And so I’m just supposed to take her word that her husband is an awful human being without asking questions?

    Would you feel the same way if I here arguing that I didn’t need to love my wife or provide for my family because my wife is an awful human being and she did X, Y, and Z to me three years ago? Would you accept that at face value or would you have questions?

    //Anon, there are two things wrong with the picture, and the strongest one is that the question was not, “What happened?” but “What did YOU do wrong?” //

    See above comment. You have already assumed that Mara is the sainted spouse living with the tyrannical husband. I’m not saying that you are wrong here, but I am trying to get the complete picture and keep an open mind.

    //And secondly, McSpinster is right. What business is it of ours? If Mara wants to share a personal illustration to make a point, fine. But to ask her to bare her soul is inappropriate on a blogsite.//

    Well, this isn’t the first time Mara has talked about her husband on this blog. She sees her life experience as an argument in the debate over feminism and marital submission. Since she sees this as an argument, it is not unreasonable to ask for more details on the situation. I’m not trying to be nosy, but if I am expected to intelligently respond to Mara’s arguments I have to be able to respond.

    Many liberals (and I’m not in any way accusing Mara of deliberately doing this) use victims to advance their political points and no one is allowed to respond. Ann Coulter wrote a book about this tactic.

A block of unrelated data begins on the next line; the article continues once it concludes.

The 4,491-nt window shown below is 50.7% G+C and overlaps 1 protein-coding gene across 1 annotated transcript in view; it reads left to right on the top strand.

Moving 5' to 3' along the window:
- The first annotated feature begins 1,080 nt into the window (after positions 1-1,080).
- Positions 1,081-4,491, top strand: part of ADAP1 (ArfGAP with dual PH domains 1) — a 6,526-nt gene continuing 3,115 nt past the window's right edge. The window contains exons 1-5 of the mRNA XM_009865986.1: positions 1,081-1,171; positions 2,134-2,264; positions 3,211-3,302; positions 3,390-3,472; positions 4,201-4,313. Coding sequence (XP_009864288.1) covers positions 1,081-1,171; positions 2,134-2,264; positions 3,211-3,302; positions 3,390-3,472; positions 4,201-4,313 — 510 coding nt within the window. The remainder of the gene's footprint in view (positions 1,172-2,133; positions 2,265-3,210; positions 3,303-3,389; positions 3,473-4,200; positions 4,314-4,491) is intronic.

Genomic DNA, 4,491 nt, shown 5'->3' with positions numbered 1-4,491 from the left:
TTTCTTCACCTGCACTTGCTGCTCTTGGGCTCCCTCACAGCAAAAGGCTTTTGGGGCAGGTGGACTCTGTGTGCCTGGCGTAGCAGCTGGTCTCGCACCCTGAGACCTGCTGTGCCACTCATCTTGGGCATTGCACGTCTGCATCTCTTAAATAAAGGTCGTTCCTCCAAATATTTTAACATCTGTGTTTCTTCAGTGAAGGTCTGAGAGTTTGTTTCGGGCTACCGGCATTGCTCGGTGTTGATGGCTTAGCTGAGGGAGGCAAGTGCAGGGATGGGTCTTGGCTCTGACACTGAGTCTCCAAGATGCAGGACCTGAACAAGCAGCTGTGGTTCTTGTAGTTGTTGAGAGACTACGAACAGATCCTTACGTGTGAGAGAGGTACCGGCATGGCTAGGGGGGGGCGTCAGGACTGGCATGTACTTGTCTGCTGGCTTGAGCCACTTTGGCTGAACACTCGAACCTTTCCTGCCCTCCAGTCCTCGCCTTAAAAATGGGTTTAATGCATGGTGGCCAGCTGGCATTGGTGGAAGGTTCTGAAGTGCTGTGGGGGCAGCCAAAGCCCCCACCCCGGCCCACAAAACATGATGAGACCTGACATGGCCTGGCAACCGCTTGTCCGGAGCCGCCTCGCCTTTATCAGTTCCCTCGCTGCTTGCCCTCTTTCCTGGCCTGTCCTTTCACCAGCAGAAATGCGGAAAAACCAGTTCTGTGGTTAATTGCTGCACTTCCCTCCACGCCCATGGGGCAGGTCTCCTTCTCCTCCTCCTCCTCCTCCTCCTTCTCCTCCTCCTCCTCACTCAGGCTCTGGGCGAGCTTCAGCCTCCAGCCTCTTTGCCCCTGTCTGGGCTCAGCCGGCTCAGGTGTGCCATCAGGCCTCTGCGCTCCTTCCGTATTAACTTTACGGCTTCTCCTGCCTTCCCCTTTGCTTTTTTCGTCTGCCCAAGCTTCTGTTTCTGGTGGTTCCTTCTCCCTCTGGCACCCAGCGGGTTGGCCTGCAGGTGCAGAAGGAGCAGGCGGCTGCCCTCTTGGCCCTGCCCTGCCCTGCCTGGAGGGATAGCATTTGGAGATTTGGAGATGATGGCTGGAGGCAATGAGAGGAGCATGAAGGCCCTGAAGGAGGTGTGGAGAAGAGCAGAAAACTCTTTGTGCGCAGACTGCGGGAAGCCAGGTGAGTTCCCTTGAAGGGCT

//the Bible becomes a stick to beat the spouse with. And yes, a woman can be the abusive spouse//

    I agree that this can happen, but I also think that many (women in particular) complain of victimhood and publicly humiliate their spouses in order to control them and gain some type of power over the situation, so it works both ways.

    wgbutler777

  20. WG, you have no right to make “shots in the dark” about me or anyone else. Who appointed you as a judge over me?

    BTW, you missed by a mile. I’ve been a happily married Christian woman for 22 years. I don’t have a problem with men. I do have a problem with people of either sex who think they have a right to make “shots in the dark” at people they’ve never met and know nothing about.